Day 1: Understand how emails fit into your overall marketing strategy

Before we can ever hit that SEND button, we have to make sure we are using email marketing as a part of an overall communications strategy. Now, don’t let that scare you! It doesn’t have to be complicated. It just means that we don’t want to go emailing all the people when we don’t really have a plan about what we’re trying to say, who we’re talking to, or what we want to accomplish in the long-term. If we dive in and start sending emails before we’re ready, one of these dreaded scenarios is likely to happen:

  • They are never going to open the email you spent hours writing

  • They are going to click that Unsubscribe option you are required to include

  • They are going to report your email as spam

So what should you do to avoid any of these actually happening?

  1. Create a simple plan that lists all of the ways you are going to communicate with your people in the next three months - keeping the timeframe short will help you avoid the overwhelm factor. (If you already have a marketing plan, give yourself a round of applause and skip to step 2.)

  2. Think about when sending an email to complement one or more of those efforts might make the most sense.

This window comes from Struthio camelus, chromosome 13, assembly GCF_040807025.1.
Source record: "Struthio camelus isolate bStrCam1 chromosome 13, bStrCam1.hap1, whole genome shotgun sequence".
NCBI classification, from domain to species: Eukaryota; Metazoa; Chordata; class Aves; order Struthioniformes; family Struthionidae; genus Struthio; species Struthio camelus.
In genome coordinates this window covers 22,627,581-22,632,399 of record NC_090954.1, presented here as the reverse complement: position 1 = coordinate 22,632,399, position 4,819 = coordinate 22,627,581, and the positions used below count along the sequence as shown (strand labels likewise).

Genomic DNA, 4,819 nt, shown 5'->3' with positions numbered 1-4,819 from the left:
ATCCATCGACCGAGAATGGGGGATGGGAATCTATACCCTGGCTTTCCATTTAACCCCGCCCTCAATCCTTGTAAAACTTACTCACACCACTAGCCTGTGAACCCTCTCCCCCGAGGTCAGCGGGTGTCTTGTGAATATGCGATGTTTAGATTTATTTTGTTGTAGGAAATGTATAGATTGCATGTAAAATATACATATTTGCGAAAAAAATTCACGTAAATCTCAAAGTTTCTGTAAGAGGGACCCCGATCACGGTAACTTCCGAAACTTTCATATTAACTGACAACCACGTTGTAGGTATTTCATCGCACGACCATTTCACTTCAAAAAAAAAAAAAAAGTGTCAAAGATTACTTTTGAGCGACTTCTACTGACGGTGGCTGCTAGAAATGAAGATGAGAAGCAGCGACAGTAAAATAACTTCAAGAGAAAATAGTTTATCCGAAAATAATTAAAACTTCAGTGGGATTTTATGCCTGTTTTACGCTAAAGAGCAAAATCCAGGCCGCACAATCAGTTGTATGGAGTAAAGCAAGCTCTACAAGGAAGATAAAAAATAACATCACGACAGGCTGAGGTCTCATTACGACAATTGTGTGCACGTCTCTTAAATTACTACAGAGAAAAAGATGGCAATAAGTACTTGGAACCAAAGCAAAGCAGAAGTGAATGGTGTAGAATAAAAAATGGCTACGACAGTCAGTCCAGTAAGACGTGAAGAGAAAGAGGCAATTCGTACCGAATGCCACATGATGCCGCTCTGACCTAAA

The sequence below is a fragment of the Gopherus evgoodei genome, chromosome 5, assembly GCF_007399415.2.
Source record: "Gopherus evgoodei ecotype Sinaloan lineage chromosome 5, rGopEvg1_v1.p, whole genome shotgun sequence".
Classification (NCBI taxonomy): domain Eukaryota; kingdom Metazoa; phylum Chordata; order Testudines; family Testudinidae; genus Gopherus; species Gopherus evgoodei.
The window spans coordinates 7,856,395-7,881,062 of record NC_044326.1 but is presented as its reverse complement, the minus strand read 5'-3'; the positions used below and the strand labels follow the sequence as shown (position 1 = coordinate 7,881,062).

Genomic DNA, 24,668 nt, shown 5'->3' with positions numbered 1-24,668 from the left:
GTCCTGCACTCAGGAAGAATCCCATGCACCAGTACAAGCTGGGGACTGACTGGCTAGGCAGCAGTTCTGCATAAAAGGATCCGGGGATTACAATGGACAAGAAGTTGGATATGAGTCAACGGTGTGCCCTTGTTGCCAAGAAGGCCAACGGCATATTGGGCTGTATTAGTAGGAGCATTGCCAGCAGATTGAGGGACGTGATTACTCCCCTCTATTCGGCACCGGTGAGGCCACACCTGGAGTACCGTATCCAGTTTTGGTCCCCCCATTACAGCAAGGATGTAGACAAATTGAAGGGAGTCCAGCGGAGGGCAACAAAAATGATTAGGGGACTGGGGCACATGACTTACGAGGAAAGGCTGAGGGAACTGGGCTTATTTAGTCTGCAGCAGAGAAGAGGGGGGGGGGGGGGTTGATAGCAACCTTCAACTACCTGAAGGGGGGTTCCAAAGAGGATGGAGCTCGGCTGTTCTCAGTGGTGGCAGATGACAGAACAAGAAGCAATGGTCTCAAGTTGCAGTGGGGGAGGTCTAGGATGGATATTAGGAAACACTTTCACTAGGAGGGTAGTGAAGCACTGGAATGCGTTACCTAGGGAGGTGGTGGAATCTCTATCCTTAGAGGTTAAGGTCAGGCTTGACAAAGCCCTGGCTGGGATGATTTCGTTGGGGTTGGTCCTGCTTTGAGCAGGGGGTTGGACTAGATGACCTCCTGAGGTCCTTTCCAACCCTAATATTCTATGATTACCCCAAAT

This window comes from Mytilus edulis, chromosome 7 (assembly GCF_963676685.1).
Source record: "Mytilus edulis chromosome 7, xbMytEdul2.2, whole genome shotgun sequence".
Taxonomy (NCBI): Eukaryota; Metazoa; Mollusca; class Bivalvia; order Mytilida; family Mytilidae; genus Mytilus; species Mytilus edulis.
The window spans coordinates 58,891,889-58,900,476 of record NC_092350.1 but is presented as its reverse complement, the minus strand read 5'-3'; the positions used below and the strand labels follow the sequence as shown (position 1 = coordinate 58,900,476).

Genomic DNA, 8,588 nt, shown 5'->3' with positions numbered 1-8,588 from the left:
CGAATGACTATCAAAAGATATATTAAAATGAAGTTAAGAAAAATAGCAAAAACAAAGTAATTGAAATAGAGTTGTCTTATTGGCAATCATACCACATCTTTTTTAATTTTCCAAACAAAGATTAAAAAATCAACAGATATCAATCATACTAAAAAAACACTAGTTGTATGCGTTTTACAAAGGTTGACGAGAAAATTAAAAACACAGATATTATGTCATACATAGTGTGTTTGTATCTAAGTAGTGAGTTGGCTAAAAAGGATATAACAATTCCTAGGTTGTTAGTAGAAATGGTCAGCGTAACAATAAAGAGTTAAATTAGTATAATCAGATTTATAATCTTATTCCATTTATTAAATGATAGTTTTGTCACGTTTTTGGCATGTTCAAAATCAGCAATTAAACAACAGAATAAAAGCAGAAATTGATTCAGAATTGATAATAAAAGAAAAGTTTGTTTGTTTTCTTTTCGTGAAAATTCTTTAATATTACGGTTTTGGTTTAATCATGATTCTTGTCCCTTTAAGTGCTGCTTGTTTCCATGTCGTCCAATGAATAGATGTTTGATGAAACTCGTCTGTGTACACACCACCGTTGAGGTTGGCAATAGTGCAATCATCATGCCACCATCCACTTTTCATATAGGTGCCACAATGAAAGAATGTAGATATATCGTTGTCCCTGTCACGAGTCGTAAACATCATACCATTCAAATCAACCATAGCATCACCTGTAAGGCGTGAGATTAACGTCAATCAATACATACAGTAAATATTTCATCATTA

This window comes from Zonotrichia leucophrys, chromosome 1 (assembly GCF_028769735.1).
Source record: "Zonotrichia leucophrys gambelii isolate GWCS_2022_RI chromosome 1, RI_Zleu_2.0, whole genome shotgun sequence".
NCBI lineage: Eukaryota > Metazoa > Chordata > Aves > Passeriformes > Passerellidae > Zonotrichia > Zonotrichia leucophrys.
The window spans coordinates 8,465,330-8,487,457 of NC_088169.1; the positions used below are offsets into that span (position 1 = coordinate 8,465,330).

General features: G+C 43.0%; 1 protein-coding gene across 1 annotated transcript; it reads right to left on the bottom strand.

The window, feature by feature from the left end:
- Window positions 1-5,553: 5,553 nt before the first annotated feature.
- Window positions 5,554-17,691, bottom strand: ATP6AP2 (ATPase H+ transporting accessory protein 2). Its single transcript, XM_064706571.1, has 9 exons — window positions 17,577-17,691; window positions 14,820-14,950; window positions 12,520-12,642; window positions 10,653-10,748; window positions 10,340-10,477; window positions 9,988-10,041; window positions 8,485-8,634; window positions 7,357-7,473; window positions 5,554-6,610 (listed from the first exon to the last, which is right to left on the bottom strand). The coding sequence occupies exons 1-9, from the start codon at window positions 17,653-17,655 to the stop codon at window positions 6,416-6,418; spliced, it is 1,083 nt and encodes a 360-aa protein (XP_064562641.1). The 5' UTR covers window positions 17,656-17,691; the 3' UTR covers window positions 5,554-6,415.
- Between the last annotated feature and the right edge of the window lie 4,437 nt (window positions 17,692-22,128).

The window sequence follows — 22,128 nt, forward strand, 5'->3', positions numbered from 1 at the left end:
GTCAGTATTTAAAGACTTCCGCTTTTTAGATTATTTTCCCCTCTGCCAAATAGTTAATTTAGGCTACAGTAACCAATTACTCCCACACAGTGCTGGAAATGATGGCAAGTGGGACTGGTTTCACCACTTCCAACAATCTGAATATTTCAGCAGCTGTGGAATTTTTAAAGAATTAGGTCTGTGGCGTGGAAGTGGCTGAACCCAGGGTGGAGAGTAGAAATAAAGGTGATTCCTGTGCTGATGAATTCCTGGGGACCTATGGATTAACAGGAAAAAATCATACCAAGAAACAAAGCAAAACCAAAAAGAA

• Could it reinforce a message you delivered via direct mail?

    • Could it point people to something new that you’re doing online?

  3. Ask yourself how adding an email message to the mix will benefit the person reading it. The last thing we want to do is send an email just because we think we should. Every message we send should bring additional value to the recipient.

Today's 5-minute task

Scan your inbox and notice: What kind of emails do you have from businesses or nonprofits? Are they global/national? Local? Do you feel differently about receving email from people you regularly interact with? Use your action guide to reflect on this for a few minutes! We'll use those notes later this week to help you plan your own emails.

Once you have a plan to incorporate email into your larger communications goals, you’ll be able to see more clearly how those emails are going to benefit your customers or donors.

Emails are most effective when we use them alongside our other efforts and send them for a specific reason and to a specific audience. Email is rarely ever a standalone tool in our toolbox.

In tomorrow’s lesson, we’ll talk about how to determine who should be on your email list and what to do if you don’t have as many email addresses as you’d like!

Remember to comment on the course homepage about today’s takeaway or what you’re hoping to learn this week! And, to complete your 5-minute task! Have questions about today’s lesson? Email me at

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Andrea Shirey